Guizhou Province’s Intercollegiate Modern Wushu Tournament

        Every four years, something special happens within the collegiate community of Guizhou province; an athletic tradition with thousands of years of tradition is continued by young aspiring acrobats, athletes,  and martial arts enthusiasts.  Students from every corner of Guizhou have spent the better part of 2013 and 2014 tirelessly  butterfly whirling, lotus kicking,  kipping, back flipping, and south style screaming in preparation for Guizhou’s only intercollegiate Modern Wushu Tournament.

        Well, what exactly is Modern Wushu?  Wushu (武术) literally means “martial arts” but the term “Wushu” in English specifically means “Chinese Martial Arts.”  Chinese martial arts has at least 4000 years of tradition, as the art form has developed as a part of Chinese civilization.  There are many different types of Wushu, the most well known piece being some types’ connection to animals or the Chinese elemental system (Earth, fire, water, metal, and wood, known as wuxing 五行).  Traditional Chinese Martial Arts throughout history was never linear, as there were many different styles, houses, and types.  Most types of Chinese Martial Arts had four basic components of training:

Basics:  general conditioning, mobility training, and flexibility training
Forms: choreographed “shadow-boxing” where the student would mock fight to prove to others he/she could complete attack or defense movements and combinations.
Application: Movements and combinations which are demonstrated on a partner, either through sparring or step-by-step instruction.
Weapons training: The development of the use of a variety of weaponry, usually practiced through the use of forms and sparring.

In 1949, after the political shift, the government of China moved to nationalize Wushu, thus creating the sport of Modern Wushu.  The modern sport includes two forms of competition; exhibition and sparring:
Exhibition: each participant prepares a choreographed form of a weapon or style of hand combat.  The accepted styles and weapons are long-fist, southern style, staff, spear, broadsword, long sword, and Tai-chi.  Depending on the event, each participant will be assessed by a small group of judges who give score based on both proper technique, difficulty, and showmanship.  Each weapon is split into two groups: professional and amateur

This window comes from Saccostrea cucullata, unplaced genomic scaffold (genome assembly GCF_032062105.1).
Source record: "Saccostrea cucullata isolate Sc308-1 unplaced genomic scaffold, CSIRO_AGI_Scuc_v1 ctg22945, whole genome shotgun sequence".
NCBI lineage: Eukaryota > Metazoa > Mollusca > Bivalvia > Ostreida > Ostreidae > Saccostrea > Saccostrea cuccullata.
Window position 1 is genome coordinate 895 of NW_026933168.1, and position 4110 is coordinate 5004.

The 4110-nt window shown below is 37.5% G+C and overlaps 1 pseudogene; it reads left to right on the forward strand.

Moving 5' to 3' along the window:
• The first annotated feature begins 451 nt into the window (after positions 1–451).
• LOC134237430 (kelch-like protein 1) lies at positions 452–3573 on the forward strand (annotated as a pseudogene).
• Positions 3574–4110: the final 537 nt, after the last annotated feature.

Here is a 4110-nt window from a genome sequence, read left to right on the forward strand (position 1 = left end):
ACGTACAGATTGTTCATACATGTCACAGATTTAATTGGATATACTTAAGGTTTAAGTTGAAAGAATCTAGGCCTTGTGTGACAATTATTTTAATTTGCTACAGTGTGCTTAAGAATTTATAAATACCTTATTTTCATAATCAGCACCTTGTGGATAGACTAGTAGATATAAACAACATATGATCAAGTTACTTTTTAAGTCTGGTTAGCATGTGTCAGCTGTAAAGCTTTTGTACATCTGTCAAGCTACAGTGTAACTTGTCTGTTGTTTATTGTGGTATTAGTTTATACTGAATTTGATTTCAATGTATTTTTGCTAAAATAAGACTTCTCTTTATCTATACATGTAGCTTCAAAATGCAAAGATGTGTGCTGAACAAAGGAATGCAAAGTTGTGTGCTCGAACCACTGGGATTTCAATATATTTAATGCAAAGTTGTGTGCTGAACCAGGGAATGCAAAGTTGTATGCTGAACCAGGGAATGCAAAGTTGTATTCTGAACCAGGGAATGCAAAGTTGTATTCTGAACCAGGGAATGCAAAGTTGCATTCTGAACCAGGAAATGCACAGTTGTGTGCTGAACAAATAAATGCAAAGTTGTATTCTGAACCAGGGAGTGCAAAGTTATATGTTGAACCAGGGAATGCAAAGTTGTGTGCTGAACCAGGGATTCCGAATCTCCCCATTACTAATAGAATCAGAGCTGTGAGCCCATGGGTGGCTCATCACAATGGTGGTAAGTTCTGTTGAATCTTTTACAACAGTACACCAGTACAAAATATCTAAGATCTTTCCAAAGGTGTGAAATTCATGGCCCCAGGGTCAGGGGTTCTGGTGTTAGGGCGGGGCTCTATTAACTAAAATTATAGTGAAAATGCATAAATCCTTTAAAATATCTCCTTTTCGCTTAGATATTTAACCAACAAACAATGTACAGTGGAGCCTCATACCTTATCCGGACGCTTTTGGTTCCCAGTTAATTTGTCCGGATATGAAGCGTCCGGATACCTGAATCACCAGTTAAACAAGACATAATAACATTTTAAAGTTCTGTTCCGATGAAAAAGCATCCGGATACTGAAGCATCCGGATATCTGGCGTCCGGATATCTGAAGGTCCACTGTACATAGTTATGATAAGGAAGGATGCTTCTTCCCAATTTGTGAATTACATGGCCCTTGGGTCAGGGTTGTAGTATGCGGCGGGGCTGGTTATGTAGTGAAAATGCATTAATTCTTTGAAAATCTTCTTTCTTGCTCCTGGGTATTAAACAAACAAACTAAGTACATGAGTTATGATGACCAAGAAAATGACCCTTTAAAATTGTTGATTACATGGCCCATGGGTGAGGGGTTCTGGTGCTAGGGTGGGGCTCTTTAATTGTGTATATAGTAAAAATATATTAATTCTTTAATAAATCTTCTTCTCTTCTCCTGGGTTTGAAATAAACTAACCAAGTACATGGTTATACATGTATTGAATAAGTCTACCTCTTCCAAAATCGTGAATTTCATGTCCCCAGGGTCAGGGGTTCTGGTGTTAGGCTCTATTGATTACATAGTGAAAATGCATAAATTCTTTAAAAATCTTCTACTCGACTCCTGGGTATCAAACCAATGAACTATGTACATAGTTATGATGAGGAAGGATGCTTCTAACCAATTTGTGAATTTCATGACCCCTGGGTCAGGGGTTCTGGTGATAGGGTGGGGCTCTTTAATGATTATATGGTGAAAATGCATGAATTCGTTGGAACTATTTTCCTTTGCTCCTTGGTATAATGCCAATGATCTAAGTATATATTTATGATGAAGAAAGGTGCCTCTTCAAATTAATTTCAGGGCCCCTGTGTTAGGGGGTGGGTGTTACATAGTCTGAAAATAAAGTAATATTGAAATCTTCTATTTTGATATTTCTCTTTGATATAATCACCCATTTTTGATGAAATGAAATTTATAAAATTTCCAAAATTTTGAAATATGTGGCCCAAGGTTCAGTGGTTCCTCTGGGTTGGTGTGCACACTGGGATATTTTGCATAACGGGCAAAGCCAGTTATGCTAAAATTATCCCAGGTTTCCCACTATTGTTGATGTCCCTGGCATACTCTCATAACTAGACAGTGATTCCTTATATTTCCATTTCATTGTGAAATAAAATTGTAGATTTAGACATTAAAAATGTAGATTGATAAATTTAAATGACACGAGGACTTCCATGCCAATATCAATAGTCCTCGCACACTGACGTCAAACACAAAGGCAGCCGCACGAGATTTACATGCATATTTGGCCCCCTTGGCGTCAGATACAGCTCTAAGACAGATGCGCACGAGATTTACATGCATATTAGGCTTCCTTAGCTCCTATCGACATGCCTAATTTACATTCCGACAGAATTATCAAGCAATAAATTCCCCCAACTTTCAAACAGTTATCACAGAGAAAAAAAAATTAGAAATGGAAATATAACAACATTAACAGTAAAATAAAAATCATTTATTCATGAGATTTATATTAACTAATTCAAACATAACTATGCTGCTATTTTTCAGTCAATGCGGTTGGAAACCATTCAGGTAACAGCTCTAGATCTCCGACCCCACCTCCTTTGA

Sparring:  Very similar to other styles of boxing and kick-boxing, this form of competition brings competitors toe to toe in a very fast paced style of empty-hand combat.

In the 2014 Guizhou Intercollegiate Modern Wushu Tournament, the competition was fierce with plenty of emotion and passion coming from every athlete from every school.  Each school started with roughly 40 athletes, and through grueling training and qualifying competitions throughout the previous year, the schools each ended with 20 competitiors, 10 men, 10 women.  Although the competition is judged per type of weapon or style, the competition acts like a track meet, competitors winning points for their team for a total tally of a final score.

Guizhou University was expected to place first in the competition, but lost by only 3 points to the Zunyi Technical College from the north of Guizhou.

If you would like more information on Wushu as a sport, check out the wikipedia page.
If you would like to start learning Wushu yourself, don’t get hustled by the many fake instructors in the U.S., start out with a great source for video and text demonstrations for Wushu.


A warm congratulations to 张小芬, my girlfriend, for placing 3rd in spear and 1st in the long sword.  She had only begun training six months ago and came out on top in the professional category (her major is physical education and science) of performers.

here are links to some of the performances:

My name is Alex Hickman and I have been living in Guizhou province for about 1.5 years now.  I am currently a graduate student (International Trade) and professor of English at the College of Foreign Languages at Guizhou University.  You can also follow my youtube channel for some other awesome China stuff!  (I don’t monetize, so no ads, pretty nice!)

Also follow my picture/story blog and ask me questions at


Chinese BBQ Culture!

The local people love to spend a day or two per year having a BBQ. In Huaxi, the scenic district of my small city. Large groups of Chinese hire a venue and spend the day eating local foods and drinking beer. Bike riding, swimming in the lakes etc.

Stewed frog and shrimps. Sound juicy?

One of my Chinese friends came round and showed me how to make this rather peculiar dish. It is a white rice dish which then has 1 vegetable dish of tomatoes and sugar with 2 meat dishes of Frog and Shrimp. The frogs intestines are pulled out before being placed into a red hot wok with a little lard. After frying, green vegetable shoots are added along with peas. The shrimps are boiled  whole for around 5/ 10 minutes in a wok of boiling water. The rice is cooked in a small convenient rice cooker.  When this is prepared, a small bowl of La Jia (Chilli pepper) is added with onion shoots, soy and seafood sauce to make the dip. The dish tastes pretty good, however as expected, there is not a lot of meat on the frogs and so picking the meat from the small bones is tedious.